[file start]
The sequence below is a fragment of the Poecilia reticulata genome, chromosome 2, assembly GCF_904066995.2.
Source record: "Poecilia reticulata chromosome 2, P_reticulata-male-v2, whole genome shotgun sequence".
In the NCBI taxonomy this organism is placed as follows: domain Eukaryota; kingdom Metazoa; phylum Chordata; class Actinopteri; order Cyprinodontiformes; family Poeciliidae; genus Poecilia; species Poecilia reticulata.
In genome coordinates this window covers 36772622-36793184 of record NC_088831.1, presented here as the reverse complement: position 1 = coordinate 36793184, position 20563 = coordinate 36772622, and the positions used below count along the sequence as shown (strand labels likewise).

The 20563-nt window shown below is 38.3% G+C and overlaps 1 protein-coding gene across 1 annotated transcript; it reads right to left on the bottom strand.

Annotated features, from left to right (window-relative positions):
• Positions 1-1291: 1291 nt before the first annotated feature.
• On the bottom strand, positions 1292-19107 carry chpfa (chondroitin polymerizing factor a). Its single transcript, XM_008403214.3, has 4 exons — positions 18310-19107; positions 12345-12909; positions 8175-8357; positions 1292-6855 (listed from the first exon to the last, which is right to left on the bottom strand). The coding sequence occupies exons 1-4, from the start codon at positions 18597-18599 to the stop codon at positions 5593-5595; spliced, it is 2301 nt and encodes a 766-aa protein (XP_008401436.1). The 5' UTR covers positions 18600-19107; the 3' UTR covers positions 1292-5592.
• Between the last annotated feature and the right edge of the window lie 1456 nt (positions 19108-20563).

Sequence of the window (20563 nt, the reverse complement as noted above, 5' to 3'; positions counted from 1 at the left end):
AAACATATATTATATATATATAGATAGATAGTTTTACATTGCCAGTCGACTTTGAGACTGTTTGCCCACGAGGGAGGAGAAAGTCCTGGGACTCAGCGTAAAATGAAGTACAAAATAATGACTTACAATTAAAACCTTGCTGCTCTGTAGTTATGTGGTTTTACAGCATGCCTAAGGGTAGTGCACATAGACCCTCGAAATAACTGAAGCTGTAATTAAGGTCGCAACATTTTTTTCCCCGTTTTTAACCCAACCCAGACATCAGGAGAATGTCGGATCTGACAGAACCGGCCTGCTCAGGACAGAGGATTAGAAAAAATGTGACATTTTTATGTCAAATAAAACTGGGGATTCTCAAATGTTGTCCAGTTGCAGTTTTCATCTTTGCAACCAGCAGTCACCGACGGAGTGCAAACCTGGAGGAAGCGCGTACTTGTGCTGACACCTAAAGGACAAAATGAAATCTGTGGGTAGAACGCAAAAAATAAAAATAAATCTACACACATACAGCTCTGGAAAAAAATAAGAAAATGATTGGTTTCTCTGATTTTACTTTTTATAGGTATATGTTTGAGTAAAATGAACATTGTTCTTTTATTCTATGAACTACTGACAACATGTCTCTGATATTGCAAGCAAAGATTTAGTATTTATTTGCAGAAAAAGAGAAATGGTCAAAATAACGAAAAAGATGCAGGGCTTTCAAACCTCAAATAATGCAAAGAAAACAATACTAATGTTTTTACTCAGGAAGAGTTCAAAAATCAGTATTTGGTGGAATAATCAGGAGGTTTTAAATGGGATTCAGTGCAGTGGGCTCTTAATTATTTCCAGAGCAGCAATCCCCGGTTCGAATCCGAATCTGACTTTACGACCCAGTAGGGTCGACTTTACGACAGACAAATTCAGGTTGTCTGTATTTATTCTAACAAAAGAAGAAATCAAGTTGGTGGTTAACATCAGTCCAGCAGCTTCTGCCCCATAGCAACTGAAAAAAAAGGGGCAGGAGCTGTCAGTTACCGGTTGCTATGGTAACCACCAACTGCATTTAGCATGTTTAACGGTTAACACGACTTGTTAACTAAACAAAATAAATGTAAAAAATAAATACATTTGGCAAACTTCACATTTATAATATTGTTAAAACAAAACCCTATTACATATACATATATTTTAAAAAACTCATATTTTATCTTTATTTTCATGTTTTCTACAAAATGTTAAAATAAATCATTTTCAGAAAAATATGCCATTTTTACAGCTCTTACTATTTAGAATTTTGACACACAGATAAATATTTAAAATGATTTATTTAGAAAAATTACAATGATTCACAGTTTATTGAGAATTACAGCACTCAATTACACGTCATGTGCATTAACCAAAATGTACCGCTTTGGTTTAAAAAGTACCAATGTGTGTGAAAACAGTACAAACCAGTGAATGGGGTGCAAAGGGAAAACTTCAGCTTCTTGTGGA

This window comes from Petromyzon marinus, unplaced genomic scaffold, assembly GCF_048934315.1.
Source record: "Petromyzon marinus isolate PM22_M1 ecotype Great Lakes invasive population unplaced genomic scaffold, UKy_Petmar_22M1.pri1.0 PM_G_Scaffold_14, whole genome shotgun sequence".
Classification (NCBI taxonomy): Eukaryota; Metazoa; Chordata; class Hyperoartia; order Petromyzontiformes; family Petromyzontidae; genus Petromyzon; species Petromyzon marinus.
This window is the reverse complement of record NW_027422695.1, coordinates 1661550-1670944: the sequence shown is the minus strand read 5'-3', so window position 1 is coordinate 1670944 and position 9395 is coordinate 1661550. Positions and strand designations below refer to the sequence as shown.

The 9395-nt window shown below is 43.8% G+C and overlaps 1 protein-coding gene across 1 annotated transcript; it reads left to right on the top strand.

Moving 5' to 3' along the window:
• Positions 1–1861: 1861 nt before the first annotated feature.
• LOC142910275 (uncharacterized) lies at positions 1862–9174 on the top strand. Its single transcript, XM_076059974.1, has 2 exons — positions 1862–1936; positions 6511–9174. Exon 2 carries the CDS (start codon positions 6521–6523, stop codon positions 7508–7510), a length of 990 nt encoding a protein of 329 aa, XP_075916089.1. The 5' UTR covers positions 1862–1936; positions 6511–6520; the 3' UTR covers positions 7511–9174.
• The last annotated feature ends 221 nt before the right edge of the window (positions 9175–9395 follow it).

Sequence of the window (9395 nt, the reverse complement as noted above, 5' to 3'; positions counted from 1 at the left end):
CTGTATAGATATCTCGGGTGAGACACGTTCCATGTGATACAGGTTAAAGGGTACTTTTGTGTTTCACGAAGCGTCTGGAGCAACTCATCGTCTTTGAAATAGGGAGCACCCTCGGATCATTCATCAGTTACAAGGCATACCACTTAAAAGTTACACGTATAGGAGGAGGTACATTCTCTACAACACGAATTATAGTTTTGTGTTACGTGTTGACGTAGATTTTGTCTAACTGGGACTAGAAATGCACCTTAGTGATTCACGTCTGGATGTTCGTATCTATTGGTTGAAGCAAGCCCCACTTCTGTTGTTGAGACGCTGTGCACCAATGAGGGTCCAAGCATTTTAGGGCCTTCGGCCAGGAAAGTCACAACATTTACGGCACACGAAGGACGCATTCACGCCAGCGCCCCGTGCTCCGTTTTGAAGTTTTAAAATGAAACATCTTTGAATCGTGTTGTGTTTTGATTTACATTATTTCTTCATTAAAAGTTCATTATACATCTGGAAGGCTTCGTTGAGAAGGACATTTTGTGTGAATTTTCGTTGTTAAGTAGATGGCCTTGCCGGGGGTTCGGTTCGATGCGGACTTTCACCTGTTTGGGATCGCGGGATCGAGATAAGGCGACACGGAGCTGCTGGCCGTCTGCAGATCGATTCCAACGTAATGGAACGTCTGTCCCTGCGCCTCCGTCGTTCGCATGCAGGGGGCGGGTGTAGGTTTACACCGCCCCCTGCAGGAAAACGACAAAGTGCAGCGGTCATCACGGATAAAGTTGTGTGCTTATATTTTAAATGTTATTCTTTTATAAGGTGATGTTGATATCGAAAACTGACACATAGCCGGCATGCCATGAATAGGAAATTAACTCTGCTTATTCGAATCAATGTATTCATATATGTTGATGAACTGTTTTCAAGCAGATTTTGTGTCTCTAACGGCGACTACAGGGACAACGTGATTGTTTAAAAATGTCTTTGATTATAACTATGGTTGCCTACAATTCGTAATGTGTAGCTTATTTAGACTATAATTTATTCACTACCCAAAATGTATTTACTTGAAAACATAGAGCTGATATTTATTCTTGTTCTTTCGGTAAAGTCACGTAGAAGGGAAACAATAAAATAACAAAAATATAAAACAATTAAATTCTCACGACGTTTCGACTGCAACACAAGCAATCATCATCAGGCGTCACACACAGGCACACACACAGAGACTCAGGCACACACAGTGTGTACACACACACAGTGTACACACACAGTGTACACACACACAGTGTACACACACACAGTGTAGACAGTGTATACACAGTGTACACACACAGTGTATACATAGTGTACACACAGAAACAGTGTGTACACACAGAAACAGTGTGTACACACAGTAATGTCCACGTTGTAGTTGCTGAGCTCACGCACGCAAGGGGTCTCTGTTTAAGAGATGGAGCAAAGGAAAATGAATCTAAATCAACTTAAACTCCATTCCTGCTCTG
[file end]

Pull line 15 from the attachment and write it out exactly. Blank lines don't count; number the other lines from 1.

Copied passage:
This window is the reverse complement of record NW_027422695.1, coordinates 1661550-1670944: the sequence shown is the minus strand read 5'-3', so window position 1 is coordinate 1670944 and position 9395 is coordinate 1661550. Positions and strand designations below refer to the sequence as shown.